Quantcast
Environmental News for a Healthier Planet and Life

The Good Stuff

Insights + Opinion
The Good Stuff

Annie Leonard

Ready for some inspiration?
 
Last summer, we wrote asking for story ideas for our new podcast series. True to form, this community answered the call, nominating dozens of individuals and organizations who’ve rolled up their sleeves and figured out solutions to some big environmental and social challenges.
 
Today, we’re happy to announce the launch of The Good Stuff, our monthly podcast series featuring these change makers.

The first in the series, Take THAT, Plastic Bags, looks at efforts to beat back the plastic bag attack and features interviews with ChicoBag founder Andy Keller, and Brownsville, TX community organizer Rose Timmer, who led the effort in her city to ban the bag.
 
Click here to listen or download the first podcast.

Every month, we’ll be releasing a new podcast, complete with inspiring stories, commentary from our own Annie Leonard, and ways for you to get involved in your own community.
 
Why a podcast focused on solutions?
 
It’s a rare day in our office that we don’t hear someone say, “I want make change but I don’t know what to do,” or “I’d like to help, but I’m only one person.”
 
We’re making The Good Stuff as an antidote to that kind of thinking.
 
The stories we’ll feature prove that the best place to start is with your passion and that by joining together we magnify our power to accomplish remarkable things.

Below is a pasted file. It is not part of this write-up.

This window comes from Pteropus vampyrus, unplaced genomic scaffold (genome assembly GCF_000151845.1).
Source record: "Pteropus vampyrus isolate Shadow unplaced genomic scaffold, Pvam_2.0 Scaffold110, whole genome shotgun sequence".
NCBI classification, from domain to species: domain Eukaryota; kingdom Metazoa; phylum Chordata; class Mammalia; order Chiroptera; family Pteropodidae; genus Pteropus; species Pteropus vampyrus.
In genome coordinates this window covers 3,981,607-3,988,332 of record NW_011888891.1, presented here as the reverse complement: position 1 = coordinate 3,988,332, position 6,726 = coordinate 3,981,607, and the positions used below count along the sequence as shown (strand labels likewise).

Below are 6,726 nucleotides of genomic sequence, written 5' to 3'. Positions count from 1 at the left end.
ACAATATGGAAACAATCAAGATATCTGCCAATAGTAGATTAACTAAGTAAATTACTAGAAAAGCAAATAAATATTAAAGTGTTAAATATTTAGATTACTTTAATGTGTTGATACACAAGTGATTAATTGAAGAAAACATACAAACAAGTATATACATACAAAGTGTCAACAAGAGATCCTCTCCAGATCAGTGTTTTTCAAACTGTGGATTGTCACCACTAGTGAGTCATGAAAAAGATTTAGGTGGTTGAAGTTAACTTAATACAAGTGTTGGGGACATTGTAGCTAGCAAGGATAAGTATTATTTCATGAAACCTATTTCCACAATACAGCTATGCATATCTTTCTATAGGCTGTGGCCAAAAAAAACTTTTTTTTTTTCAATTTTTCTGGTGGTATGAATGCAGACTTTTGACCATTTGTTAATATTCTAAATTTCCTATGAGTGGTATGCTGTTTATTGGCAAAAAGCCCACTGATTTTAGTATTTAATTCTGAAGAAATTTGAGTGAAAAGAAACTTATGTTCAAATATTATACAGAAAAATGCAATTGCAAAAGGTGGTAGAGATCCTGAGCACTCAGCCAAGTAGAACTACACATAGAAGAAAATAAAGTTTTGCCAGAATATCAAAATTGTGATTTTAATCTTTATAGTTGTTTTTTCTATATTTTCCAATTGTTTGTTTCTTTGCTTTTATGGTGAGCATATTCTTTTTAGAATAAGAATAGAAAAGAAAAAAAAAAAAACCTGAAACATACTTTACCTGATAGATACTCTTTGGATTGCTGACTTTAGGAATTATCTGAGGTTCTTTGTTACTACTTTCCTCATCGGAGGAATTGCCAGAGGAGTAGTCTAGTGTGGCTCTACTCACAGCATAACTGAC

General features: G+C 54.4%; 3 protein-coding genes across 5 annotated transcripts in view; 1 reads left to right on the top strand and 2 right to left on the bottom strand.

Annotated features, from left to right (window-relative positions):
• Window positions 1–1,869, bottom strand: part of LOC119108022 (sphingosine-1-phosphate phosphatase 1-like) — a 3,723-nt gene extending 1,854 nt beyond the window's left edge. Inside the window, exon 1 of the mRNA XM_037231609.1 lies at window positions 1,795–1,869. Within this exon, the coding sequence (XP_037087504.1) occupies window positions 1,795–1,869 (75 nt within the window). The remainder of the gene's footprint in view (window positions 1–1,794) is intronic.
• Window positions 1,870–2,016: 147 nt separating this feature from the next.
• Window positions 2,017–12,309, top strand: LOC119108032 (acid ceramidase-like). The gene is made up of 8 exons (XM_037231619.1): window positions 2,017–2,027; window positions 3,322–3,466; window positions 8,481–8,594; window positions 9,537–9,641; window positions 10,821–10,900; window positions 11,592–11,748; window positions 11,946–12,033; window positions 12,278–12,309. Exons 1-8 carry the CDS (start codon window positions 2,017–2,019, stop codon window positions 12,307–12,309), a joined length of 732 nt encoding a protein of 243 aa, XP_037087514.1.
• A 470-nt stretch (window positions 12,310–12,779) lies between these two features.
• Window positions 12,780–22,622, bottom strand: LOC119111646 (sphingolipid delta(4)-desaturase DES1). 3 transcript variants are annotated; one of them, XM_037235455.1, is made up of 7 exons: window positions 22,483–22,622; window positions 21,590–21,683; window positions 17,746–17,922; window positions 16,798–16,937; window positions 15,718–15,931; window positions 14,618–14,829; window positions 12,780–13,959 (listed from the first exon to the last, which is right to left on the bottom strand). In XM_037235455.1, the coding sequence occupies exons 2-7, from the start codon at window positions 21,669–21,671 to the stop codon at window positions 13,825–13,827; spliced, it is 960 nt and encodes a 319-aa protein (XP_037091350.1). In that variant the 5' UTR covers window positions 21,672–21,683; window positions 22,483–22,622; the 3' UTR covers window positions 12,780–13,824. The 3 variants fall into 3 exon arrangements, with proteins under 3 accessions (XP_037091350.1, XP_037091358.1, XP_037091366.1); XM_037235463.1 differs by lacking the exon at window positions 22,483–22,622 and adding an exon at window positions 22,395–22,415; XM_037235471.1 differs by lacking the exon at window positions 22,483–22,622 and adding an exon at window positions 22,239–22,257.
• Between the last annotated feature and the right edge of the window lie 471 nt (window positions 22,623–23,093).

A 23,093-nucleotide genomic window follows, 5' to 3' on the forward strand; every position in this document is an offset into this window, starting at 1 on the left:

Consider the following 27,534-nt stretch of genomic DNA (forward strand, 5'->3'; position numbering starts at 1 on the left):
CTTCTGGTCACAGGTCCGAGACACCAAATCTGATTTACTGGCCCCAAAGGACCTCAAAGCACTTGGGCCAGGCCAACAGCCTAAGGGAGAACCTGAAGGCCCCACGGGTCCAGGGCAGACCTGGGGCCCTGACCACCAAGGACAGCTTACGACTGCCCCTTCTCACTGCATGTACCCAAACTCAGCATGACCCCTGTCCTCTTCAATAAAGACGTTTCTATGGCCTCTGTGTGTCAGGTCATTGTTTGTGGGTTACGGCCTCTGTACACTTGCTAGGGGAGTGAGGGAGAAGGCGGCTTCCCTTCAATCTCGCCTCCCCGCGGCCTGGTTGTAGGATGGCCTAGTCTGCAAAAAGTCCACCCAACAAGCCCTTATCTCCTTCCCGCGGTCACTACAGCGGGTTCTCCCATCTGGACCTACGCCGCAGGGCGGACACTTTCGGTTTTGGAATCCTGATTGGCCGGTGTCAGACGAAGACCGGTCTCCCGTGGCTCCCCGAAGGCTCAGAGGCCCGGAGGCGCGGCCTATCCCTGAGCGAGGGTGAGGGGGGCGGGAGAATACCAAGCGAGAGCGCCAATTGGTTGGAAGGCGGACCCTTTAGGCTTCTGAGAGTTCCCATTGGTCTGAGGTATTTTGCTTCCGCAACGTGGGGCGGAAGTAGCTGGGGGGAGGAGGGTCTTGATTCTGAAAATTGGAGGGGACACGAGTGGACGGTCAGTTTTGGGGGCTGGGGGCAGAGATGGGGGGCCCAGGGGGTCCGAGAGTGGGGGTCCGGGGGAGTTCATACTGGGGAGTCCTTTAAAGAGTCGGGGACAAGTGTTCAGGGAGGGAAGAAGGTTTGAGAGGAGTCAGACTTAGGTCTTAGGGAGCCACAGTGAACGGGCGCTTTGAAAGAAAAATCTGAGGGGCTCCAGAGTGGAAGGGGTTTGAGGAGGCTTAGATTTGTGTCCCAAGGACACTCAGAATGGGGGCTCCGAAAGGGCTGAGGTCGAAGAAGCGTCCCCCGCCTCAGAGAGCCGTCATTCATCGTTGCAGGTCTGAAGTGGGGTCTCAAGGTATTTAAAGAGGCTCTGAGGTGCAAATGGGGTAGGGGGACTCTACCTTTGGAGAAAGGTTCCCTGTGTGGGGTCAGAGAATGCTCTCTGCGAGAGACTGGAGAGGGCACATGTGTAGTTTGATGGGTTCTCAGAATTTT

We hope you enjoy the podcasts, embed them on your site or blog, share them with friends and, most importantly, let us know what you think by leaving a comment on the podcast page.
 
We’ll be releasing one podcast a month, so check back often for the latest inspiration download!
 
In the meantime, enjoy, and thanks a ton for everything you do to inspire us.

Reindeers at their winter location in northern Sweden on Feb. 4, 2020, near Ornskoldsvik. JONATHAN NACKSTRAND / AFP via Getty Images

Sweden's reindeer have a problem. In winter, they feed on lichens buried beneath the snow. But the climate crisis is making this difficult. Warmer temperatures mean moisture sometimes falls as rain instead of snow. When the air refreezes, a layer of ice forms between the reindeer and their meal, forcing them to wander further in search of ideal conditions. And sometimes, this means crossing busy roads.

Read More Show Less

EcoWatch Daily Newsletter

The Great Lakes, including Lake Michigan, experienced some of their warmest temperatures on record in the summer of 2020. Ken Ilio / Moment / Getty Images

Heatwaves are not just distinct to the land. A recent study found lakes are susceptible to temperature rise too, causing "lake heatwaves," The Independent reported.

Read More Show Less

Trending

Starfish might appear simple creatures, but the way these animals' distinctive biology evolved was, until recently, unknown. FangXiaNuo / Getty Images

By Aaron W Hunter

A chance discovery of a beautifully preserved fossil in the desert landscape of Morocco has solved one of the great mysteries of biology and paleontology: how starfish evolved their arms.

Read More Show Less
U.S. President Joe Biden sits in the Oval Office as he signs a series of orders at the White House in Washington, D.C. on January 20, 2021. Jim Watson / AFP / Getty Images

President Joe Biden officially took office Wednesday, and immediately set to work reversing some of former President Donald Trump's environmental policies.

Read More Show Less
Erik McGregor / LightRocket / Getty Images

In many schools, the study of climate change is limited to the science. But at the University of Minnesota, Twin Cities, students in one class also learn how to take climate action.

Read More Show Less